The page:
There is always some sort of watchdog or ombudsman office in every bureaucracy. The police call it internal affairs. Most federal agencies call it the Inspector General (IG). For utilities, the Public Utility Commission is it. You can always find out the contact information of the watchdog and file a written complaint. These watchdogs are in a sense auditors and auditors justify their budgets and budget increases by investigating complaints. You are doing them a favor. I do not exaggerate when I say that every auditor will have to quantify exactly how many complaints he answered and resolved on a regular basis. Be forewarned, many of the people working as an IG investigator are sworn law enforcement officers and you can get in a lot of trouble for making a false complaint. Treat it exactly as if you were swearing to an affidavit.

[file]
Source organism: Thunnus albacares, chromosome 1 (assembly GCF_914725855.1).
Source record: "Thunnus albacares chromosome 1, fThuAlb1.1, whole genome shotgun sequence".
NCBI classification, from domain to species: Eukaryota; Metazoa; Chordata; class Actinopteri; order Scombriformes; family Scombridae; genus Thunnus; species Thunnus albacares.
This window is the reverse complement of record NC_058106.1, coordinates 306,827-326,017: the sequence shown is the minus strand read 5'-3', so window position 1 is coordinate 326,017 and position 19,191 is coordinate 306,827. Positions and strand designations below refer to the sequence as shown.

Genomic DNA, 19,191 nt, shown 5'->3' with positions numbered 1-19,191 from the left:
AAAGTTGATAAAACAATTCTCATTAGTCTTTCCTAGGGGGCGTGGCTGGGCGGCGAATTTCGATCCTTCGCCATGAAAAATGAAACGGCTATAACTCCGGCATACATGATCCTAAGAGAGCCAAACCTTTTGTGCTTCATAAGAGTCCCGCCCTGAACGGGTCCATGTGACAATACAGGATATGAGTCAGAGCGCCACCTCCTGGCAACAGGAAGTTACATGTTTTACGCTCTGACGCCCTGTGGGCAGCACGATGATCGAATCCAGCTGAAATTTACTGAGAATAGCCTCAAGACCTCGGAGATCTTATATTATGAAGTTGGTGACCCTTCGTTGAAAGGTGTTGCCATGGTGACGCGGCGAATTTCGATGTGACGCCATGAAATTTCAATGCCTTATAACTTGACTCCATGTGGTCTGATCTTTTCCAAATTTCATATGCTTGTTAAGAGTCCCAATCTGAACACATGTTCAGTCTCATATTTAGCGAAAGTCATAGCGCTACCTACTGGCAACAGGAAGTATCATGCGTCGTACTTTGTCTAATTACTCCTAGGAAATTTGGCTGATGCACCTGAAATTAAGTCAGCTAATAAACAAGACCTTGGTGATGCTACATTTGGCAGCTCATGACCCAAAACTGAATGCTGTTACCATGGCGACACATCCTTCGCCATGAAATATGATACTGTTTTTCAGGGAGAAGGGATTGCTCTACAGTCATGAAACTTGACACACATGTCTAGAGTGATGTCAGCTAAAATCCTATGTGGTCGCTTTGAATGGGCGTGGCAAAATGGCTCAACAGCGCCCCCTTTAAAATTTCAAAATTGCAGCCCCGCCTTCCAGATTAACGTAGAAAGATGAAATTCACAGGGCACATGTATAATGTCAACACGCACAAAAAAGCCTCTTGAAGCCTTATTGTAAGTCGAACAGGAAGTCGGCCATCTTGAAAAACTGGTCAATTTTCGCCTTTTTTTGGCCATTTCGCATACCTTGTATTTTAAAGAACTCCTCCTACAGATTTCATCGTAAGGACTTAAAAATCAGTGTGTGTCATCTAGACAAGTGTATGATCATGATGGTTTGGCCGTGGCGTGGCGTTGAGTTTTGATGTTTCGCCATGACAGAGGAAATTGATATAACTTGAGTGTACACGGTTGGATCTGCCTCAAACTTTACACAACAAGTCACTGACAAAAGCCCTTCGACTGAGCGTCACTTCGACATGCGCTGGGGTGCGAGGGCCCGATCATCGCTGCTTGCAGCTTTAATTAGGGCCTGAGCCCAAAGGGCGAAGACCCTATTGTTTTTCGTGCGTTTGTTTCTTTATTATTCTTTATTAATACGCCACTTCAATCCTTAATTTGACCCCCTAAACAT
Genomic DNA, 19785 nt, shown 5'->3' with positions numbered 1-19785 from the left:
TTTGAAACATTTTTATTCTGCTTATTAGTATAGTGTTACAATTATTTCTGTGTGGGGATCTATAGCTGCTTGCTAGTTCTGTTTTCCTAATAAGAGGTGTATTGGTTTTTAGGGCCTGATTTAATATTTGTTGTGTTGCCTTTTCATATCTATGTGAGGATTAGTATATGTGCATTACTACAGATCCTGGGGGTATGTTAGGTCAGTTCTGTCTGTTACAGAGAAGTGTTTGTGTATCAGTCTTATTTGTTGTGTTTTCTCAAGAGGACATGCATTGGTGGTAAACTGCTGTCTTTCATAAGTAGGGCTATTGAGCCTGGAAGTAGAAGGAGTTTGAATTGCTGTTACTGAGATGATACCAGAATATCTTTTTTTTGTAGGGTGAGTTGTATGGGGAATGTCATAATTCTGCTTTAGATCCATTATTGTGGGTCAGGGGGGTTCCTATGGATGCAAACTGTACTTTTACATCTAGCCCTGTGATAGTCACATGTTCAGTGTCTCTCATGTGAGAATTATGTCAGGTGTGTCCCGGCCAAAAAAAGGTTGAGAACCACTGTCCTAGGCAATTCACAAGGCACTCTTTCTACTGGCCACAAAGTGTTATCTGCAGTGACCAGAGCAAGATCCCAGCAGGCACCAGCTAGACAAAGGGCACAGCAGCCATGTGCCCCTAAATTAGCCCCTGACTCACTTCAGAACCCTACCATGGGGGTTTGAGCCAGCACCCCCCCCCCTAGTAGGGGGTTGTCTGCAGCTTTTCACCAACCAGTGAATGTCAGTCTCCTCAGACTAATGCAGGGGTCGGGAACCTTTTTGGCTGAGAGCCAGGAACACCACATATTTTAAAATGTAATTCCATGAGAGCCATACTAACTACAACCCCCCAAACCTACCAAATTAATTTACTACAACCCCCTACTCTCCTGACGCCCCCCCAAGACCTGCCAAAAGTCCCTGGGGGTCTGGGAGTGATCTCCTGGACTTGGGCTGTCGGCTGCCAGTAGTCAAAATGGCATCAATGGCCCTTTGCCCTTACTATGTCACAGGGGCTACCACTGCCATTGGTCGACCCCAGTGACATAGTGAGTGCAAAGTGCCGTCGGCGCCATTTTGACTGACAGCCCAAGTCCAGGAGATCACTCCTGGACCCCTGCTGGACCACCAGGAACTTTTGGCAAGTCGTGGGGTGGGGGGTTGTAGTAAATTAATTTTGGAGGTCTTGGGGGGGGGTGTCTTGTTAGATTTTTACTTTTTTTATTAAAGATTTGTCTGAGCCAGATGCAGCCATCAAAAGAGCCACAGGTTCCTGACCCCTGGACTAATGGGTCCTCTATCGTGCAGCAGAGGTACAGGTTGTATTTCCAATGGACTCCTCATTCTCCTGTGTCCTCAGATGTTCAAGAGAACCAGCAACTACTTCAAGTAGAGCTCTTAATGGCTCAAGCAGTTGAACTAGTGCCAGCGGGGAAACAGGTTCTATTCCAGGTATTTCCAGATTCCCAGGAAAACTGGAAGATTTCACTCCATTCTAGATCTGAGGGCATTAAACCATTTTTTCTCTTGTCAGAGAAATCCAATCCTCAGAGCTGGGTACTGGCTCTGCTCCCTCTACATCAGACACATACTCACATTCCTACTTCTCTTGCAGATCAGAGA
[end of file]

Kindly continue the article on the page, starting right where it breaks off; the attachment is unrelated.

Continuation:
Once the complaint is filed, the IG will speak to the person accused, the accused person’s chain of command, and likely co-workers. The chain of command will be scrambling and trying to cover up. They may have known about the bad behavior but now they are forced to take official notice of it. There will be meetings, reports, files, and other official correspondence to make the complaint go away. But the damage is done to the bureaucrat who was uncooperative with you. He is embarrassed. His career is unlikely to recover for several years or unless he switches to a different agency. When I worked as an intern for an electric utility (quasi-government organization), a complaint was filed by a little old lady who was mad her lights were flickering. This single complaint consumed all of the man-hours of an entire department for three days.